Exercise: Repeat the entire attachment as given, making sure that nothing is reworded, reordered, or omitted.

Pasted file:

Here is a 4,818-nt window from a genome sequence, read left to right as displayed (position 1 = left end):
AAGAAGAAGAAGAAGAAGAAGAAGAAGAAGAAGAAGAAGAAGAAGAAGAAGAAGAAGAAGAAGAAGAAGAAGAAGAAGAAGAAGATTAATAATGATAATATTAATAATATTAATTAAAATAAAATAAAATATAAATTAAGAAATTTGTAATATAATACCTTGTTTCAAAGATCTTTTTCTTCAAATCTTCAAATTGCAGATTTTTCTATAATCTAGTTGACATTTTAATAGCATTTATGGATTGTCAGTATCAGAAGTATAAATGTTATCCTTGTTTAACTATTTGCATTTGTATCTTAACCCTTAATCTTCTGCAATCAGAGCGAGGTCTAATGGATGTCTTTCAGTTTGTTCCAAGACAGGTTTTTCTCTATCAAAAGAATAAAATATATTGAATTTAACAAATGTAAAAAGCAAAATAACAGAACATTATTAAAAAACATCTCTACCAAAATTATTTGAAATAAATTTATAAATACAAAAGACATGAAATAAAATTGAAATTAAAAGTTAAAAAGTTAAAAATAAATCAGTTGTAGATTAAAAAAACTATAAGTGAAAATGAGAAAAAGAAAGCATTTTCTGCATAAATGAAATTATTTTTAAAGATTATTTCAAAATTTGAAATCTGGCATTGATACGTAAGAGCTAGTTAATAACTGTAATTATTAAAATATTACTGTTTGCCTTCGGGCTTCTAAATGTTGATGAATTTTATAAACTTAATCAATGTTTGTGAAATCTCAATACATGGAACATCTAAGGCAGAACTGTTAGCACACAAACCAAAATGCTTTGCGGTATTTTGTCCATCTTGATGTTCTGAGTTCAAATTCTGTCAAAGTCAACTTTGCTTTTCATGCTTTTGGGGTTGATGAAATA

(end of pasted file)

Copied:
Here is a 4,818-nt window from a genome sequence, read left to right as displayed (position 1 = left end):
AAGAAGAAGAAGAAGAAGAAGAAGAAGAAGAAGAAGAAGAAGAAGAAGAAGAAGAAGAAGAAGAAGAAGAAGAAGAAGAAGAAGATTAATAATGATAATATTAATAATATTAATTAAAATAAAATAAAATATAAATTAAGAAATTTGTAATATAATACCTTGTTTCAAAGATCTTTTTCTTCAAATCTTCAAATTGCAGATTTTTCTATAATCTAGTTGACATTTTAATAGCATTTATGGATTGTCAGTATCAGAAGTATAAATGTTATCCTTGTTTAACTATTTGCATTTGTATCTTAACCCTTAATCTTCTGCAATCAGAGCGAGGTCTAATGGATGTCTTTCAGTTTGTTCCAAGACAGGTTTTTCTCTATCAAAAGAATAAAATATATTGAATTTAACAAATGTAAAAAGCAAAATAACAGAACATTATTAAAAAACATCTCTACCAAAATTATTTGAAATAAATTTATAAATACAAAAGACATGAAATAAAATTGAAATTAAAAGTTAAAAAGTTAAAAATAAATCAGTTGTAGATTAAAAAAACTATAAGTGAAAATGAGAAAAAGAAAGCATTTTCTGCATAAATGAAATTATTTTTAAAGATTATTTCAAAATTTGAAATCTGGCATTGATACGTAAGAGCTAGTTAATAACTGTAATTATTAAAATATTACTGTTTGCCTTCGGGCTTCTAAATGTTGATGAATTTTATAAACTTAATCAATGTTTGTGAAATCTCAATACATGGAACATCTAAGGCAGAACTGTTAGCACACAAACCAAAATGCTTTGCGGTATTTTGTCCATCTTGATGTTCTGAGTTCAAATTCTGTCAAAGTCAACTTTGCTTTTCATGCTTTTGGGGTTGATGAAATA